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Far before the term “foodie” entered the vernacular, food-loving travelers have been flocking to Asian capitals. Singapore, Hong Kong and Bangkok always make the list, but Taipei has long flown under the radar. Now, all that is changing. With Michelin-starred restaurants, family-run restaurants and street food stalls serving a unique blend of Chinese, Southeast Asian and Western flavors, Taipei is solidly on the culinary map.
Whether you’re in the market for gourmet cuisine or local-favorite street food, Taipei will deliver. Here’s how to tackle this foodie haven.
Where to Eat
Raohe Night Market
Looking to dive into Taiwanese cuisine head first? Start with a trip to the Raohe Night Market. The iconic market is Taipei’s top foodie Mecca, packed with stalls slinging all varieties of Korean cuisine. Visitors can taste all the city’s specialties in one place, like oyster omelets, beef noodles and the very polarizing stinky tofu.
Addiction Aquatic Development
If the night market seems like too much too fast, ease into Taipei’s market scene with a trip to Addiction Aquatic Development. This bright and clean seafood market has a raw bar, a sushi bar, a hot pot restaurant and bento boxes you can take away or eat in. Or, visit the live tanks to choose your own fish. Staff will prepare your catch however you like it.
Din Tai Fung
Din Tai Fung first opened in 1958 as a mom-and-pop shop. Today, it’s an institution, with locations all over the world. Din Tai Fung is known for its soup dumplings, or xiao long bao, said to be some of the best on earth. Lines get long for the broth-filled crab and pork dumplings. While you wait, you can watch the chefs at work behind a steamy glass window. In 2010, the Hong Kong location was the first Taiwanese restaurant to ever win a Michelin star.
Mountain and Sea House
Dinner is always an event at Mountain and Sea House. The one Michelin-starred restaurant is dedicated to Taiwanese banquet dishes, so it’s best to come with a group. And if you aren’t traveling with a group, you’d better come hungry. Dishes come piled high and elaborately plated. Ingredients come from the owners’ farm, south of Taipei. Be sure to reserve the roast suckling pork in advance, made exclusively with 21-day-old pigs.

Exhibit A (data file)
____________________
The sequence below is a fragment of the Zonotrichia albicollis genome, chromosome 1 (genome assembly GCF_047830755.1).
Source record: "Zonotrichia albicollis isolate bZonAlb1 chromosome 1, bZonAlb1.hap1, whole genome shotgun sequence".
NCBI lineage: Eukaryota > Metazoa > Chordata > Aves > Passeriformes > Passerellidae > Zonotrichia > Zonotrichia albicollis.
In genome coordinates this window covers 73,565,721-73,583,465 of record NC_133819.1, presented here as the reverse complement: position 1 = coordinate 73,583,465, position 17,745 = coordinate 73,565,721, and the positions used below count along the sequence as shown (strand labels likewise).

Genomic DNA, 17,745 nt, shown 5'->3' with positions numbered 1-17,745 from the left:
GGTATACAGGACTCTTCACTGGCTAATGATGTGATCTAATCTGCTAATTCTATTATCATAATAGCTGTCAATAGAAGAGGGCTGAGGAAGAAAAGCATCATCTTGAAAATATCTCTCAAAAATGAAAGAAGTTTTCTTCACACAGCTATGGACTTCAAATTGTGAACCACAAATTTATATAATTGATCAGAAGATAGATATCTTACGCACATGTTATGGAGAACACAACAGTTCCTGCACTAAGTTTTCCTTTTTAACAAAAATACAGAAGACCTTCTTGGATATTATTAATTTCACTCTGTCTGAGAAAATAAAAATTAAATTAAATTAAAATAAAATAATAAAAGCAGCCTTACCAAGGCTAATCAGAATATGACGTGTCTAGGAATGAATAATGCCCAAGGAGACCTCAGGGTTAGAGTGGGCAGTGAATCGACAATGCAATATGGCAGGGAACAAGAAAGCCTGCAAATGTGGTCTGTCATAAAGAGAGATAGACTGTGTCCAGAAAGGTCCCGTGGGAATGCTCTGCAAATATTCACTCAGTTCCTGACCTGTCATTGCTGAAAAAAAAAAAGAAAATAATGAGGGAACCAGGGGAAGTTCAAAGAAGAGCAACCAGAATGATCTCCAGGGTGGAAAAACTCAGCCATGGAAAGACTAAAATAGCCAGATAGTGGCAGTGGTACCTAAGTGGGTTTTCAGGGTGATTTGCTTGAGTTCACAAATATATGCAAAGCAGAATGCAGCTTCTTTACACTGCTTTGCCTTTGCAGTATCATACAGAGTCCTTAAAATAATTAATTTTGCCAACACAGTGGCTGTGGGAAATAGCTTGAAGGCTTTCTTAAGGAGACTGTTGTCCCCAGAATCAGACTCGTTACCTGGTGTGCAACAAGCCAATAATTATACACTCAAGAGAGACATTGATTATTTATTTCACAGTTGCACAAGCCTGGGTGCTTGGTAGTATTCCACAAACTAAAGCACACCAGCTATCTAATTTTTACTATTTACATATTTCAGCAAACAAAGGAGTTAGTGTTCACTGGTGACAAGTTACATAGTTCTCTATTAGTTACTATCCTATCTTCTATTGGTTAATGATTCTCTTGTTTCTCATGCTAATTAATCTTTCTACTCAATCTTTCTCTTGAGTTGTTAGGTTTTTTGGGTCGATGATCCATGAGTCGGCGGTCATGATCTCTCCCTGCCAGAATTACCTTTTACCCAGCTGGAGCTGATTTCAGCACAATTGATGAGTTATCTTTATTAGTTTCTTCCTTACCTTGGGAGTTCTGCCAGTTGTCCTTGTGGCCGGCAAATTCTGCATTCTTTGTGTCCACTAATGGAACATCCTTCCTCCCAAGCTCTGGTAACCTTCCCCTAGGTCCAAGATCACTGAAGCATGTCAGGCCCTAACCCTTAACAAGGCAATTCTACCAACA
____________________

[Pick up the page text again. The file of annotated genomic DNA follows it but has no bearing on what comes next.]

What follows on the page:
Set in the East District, Tua is like dining in a friend’s home. If that friend was an acclaimed gourmet chef, that is. The two-story restaurant and its lovely garden feel like a private home as well. Tua serves updated Taiwanese classics made with seasonal ingredients. Be sure to leave space for dessert: a pastry baked by the French pastry chef.
Before you think Taipei’s only trick is Taiwanese cuisine, take a trip tp MUME. Meaning “plum blossom” in Latin, the Michelin-starred MUME serves Taiwanese ingredients prepared in Nordic styles. Chefs use colorful flowers and fresh herbs to dress up the dishes. The unique combination of Taiwanese and Nordic cuisine results in elegant dishes with surprising flavors like scallop ceviche with fresh ginger.
Taipei is known for its street food, but restaurants like RAW are making gourmands around the world take notice. At RAW, superstar chef André Chiang crafts French bistro-style dishes made with Taiwanese ingredients. As the chef is faithful to Taiwan’s 24 “micro-seasons,” the menu is hyper-seasonal. The dining room feels one with nature, as well. The bar is made from a Taiwanese pine tree that looks almost like a sculpture.
Where to Stay
After you emerge from the smoky markets, a warm shower and a fluffy robe is always the ticket. Taipei has a few fabulous hotels that fit the bill.
Set in Songshan, Taipei’s bustling business district, the Mandarin Oriental Taipei is the city’s most luxurious hotel. The property opened in 2014, but its Art Deco architecture calls back to decades long ago. The rooms and suites are modern and elegant with a retro flare. Don’t miss afternoon tea at the Jade Lounge.
Set in the buzzing Xinyi district, W Hotel Taipei is a good choice for travelers seeking a scene. Always hip, the W has artsy public spaces, a cool beach bar and eye-catching colors.
Fly into Taoyuan International Airport to reach Taipei. Direct flights are available from most major cities. Once you’ve picked up your bags, the airport train will whisk you to the city center in just 35 minutes.
With traffic, taxis often take longer than expected. If you’d rather avoid the traffic, you can navigate the city by metro. The Taipei MRT covers most of the city center, and makes visiting the markets, restaurants and tourist attractions simple.
Biking through Taipei is a fun way to navigate the city, and work up an appetite along the way. When you’re in one of the greatest food cities on earth, you’ll want to be hungry. ■